High Nox emissions after rebuild
I just finished rebuilding my 2001 SPI after failing my previous emissions test for slightly too much hydrocarbons and dropping a valve seat shortly thereafter.
I had the crank turned, put new bearings, pistons, rings, timing belt, timing component kit, head with hardened valve seats, head bolts, thermostat, water pump, oil pump, and all new gaskets. I cleaned the block inside and out, deglazed the cylinders, cleaned the intake manifold, egr and throttle body. Of course I also changed the oil and filter as well. I have a new radiator, I flushed the cooling system, and I put new antifreeze. Right before it dropped the valve seat I changed the air filter and oxygen sensors.
The car was running somewhat rough at times and seemed sluggish after having done all of that, I ultimately found this to be caused by the original fuel pump module lines being brittle and cracked. After replacing the fuel pump with the newer style pump and replacing the fuel filter, the car is running like it never has.
I took it to the smog station and it failed the functional check for "MIL/Check engine light test due to failure to successfully complete all OBD self tests" which I understand was caused by the fact that I don't have enough drive cycles after resetting the computer. I am not too worried about that.
What concerns me is that it failed the sniffer test as well, here are my results:
HC 46 MEAS 61 MAX
CO 0.20 MEAS 0.54 MAX
NO 816 MEAS 467 MAX
HC 31 MEAS 45 MAX
CO 0.15 MEAS 0.53 MAX
NO 751 MEAS 754 MAX
So far, I have checked for vacuum leaks and I found none, I also checked my pcv valve and it was not clogged, however I did notice that I just barely had it twisted into the hole, so it could have been sucking air from the environment rather than the actual crankcase. I checked the EGR for function by unhooking the line going from the egr regulator and attaching it directly to the egr valve, at which point the idle became extremely rough and the motor died, as it should. I noticed that with the egr regulator hooked up correctly I could not seem to get any vacuum on the line that goes from the regulator to the top of the egr valve, even when I revved the motor above 2,000 RPMs, does this indicate that I have a faulty egr dpfe or vacuum solenoid? I used generic O2 sensors from ebay that I had to splice in, could this be my problem?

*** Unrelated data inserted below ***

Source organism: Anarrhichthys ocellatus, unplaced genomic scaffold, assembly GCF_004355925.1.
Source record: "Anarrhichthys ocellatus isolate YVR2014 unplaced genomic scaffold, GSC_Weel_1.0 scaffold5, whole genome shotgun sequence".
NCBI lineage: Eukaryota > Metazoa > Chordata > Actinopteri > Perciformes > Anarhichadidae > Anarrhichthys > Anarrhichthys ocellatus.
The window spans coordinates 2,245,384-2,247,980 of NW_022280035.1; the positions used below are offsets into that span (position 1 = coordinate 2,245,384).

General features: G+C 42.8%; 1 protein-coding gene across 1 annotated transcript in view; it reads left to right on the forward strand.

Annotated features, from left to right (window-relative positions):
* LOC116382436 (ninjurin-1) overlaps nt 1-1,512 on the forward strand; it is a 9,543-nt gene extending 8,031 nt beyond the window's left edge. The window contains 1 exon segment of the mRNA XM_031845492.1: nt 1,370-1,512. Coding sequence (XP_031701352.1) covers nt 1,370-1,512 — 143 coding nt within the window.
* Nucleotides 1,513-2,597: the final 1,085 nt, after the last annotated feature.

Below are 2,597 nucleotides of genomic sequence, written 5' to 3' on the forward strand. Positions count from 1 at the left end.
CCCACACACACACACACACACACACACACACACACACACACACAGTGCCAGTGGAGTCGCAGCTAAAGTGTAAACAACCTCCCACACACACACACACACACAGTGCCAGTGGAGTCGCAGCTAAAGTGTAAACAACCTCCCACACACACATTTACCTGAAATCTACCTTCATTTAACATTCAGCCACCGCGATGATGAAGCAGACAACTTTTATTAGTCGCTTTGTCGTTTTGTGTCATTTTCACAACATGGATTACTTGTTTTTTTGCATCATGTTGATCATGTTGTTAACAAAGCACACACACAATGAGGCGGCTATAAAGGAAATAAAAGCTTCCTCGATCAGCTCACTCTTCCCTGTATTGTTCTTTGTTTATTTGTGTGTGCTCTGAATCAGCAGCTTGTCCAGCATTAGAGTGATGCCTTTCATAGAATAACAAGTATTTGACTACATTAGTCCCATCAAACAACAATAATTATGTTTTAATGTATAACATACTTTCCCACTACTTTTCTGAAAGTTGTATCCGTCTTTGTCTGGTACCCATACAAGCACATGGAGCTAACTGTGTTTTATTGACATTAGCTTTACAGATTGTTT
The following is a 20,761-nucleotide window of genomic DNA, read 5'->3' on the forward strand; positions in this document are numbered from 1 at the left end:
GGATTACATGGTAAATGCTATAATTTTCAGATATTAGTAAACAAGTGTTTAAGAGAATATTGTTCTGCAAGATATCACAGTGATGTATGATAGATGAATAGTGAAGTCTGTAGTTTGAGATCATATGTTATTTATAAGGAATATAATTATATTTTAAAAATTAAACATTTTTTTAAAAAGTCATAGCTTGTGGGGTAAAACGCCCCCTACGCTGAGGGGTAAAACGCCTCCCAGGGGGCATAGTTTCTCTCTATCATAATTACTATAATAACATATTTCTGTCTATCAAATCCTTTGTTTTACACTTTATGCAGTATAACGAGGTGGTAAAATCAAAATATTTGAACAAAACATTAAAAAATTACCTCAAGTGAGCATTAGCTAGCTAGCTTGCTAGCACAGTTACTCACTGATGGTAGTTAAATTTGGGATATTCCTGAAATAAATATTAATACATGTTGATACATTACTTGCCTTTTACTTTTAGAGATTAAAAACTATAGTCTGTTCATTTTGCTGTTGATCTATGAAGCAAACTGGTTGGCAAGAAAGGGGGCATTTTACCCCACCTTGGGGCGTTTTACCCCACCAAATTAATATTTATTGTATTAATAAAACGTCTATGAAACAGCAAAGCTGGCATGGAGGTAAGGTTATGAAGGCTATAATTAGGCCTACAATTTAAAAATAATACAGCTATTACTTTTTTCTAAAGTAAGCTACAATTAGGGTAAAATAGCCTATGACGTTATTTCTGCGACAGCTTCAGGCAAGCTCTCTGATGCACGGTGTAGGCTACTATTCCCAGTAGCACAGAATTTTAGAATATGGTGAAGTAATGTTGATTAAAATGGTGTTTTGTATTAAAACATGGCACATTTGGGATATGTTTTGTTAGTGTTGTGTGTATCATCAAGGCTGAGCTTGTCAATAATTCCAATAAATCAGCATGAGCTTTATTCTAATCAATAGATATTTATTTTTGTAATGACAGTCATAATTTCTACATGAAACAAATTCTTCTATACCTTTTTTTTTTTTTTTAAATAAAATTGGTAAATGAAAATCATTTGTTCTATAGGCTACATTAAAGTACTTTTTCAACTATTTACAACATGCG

Also the engine has less than 25 miles so I don't know it that could be part of my problem. I didn't heat my cat up by driving on the freeway like I normally do right before smog, but my car was up to operating temp.
Any help with this issue would be greatly appreciated! I really need to get this thing back on the road and I would hate to have to shell out the money for a "hot smog" when my car is completely stock and passes the smog test in every other aspect.
I could have sworn I learned in class that the EGR system is what helps reduce NOx, oxides of nitrogen, in emissions.
NOX is because you car is getting to hot. The EGR system puts burned gases back in to the cylinder to reduce NOX emissions. So yes you are right. Since I'm guessing you live in Cali the emissions standards take that into consideration. So yeah check you EGR flow with a vacuum pump on the EGR test port. If you surpass 4.2 in/hg of vacuum and the engine doesn't start to idle rough then that is your problem.
Curious on what the resolution was with the NOx emissions issue?
O.P hasn't posted since 6/12, I imagine it was resolved with EGR system repair.
It can be either EGR system problems or the front or top half of the cat depending on how cat is mounted. The front section reduces any leftover NOx that the EGR does not treat. If car has a low cat then whacking it against something on the ground can easily shatter the matrix to fail NOx, grab exhaust there and shake it to listen for like broken glass, if so cat is dead. Muffler guy trick is to whack cat with a hammer and tell you the broken sound you hear is a bad cat, well, or course, he just fractured it. How they get cat repairs. EGR itself cools the A/F mix by dilution, the burn is not as hot then and NOx then drops, it forms at combustion temps of over 2500 degrees. Too high compression can make it form too, why all emission engines in the '70s lowered their compression ratios. The average grocery getter engine 10.0-10.5/1 dropped to like 8.5/1.
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